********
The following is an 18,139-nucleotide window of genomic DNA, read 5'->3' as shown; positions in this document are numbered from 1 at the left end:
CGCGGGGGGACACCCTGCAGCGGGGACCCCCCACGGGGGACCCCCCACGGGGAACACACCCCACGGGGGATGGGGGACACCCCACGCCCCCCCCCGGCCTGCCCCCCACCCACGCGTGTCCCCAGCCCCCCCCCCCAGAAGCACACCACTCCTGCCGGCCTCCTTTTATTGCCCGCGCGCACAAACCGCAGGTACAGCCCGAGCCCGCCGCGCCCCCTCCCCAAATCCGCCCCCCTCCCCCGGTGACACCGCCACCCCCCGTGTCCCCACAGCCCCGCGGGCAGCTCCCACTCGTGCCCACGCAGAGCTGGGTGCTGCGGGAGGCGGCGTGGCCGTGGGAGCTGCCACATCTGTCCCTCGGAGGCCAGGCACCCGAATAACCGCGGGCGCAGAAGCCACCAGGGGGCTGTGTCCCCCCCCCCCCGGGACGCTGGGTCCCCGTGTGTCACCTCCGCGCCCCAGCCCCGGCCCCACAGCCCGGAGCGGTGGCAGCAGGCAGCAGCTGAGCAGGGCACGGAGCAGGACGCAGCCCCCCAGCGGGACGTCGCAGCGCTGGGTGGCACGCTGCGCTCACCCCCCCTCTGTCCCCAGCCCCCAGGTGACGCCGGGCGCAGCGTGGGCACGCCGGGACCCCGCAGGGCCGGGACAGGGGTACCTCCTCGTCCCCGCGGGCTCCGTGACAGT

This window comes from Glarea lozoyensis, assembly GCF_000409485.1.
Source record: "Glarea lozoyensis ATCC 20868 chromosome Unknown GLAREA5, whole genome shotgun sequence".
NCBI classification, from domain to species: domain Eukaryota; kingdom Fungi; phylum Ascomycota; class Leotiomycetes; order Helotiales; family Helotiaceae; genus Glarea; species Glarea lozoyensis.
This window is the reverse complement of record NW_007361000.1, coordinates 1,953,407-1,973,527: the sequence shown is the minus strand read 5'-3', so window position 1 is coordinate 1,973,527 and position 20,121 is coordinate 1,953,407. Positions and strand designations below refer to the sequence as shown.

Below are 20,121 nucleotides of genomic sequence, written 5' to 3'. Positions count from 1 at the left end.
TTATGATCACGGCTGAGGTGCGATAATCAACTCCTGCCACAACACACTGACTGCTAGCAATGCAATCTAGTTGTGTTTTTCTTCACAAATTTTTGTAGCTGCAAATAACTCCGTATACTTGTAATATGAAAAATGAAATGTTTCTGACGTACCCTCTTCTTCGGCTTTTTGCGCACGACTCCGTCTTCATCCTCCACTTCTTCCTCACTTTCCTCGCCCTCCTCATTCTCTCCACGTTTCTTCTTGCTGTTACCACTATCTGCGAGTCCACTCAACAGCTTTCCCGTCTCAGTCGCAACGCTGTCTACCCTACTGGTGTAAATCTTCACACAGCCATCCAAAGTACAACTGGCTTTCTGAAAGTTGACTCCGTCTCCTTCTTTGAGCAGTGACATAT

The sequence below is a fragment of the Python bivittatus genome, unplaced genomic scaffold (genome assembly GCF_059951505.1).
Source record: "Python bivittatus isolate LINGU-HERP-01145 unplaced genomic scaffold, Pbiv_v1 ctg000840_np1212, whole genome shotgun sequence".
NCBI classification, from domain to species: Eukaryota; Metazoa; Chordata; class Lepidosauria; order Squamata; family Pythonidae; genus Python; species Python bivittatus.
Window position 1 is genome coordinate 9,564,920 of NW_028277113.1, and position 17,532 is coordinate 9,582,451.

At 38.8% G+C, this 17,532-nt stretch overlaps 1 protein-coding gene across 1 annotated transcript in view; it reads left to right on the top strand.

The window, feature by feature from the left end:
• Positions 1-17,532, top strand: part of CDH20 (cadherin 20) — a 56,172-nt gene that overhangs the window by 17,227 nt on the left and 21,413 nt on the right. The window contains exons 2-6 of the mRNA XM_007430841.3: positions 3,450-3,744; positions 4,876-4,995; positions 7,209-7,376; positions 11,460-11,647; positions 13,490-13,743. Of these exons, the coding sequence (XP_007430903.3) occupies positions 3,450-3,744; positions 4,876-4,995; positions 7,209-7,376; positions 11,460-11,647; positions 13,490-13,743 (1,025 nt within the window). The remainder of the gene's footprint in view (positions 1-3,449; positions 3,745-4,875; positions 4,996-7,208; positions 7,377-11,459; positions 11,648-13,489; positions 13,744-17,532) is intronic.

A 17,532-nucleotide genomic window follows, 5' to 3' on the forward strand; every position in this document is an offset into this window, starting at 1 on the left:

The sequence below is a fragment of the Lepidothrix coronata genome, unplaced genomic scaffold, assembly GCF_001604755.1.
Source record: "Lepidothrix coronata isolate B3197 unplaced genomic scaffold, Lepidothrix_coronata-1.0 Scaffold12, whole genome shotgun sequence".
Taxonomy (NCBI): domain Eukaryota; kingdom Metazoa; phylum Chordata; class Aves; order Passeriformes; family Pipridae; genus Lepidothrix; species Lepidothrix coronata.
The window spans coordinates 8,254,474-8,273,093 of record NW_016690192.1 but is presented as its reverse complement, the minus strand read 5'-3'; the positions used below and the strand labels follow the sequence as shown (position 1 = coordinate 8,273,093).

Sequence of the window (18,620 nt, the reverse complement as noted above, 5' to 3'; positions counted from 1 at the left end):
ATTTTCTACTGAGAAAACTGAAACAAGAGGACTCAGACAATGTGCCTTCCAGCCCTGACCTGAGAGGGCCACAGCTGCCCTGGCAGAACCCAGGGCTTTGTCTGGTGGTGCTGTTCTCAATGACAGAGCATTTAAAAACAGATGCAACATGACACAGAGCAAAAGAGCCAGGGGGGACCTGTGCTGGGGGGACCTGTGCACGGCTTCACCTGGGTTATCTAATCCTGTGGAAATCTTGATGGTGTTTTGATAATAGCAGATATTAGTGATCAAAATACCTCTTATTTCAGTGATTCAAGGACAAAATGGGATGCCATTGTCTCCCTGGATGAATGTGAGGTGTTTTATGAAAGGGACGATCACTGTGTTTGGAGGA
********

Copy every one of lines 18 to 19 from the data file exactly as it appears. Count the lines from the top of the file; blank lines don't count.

Source record: "Lepidothrix coronata isolate B3197 unplaced genomic scaffold, Lepidothrix_coronata-1.0 Scaffold12, whole genome shotgun sequence".
Taxonomy (NCBI): domain Eukaryota; kingdom Metazoa; phylum Chordata; class Aves; order Passeriformes; family Pipridae; genus Lepidothrix; species Lepidothrix coronata.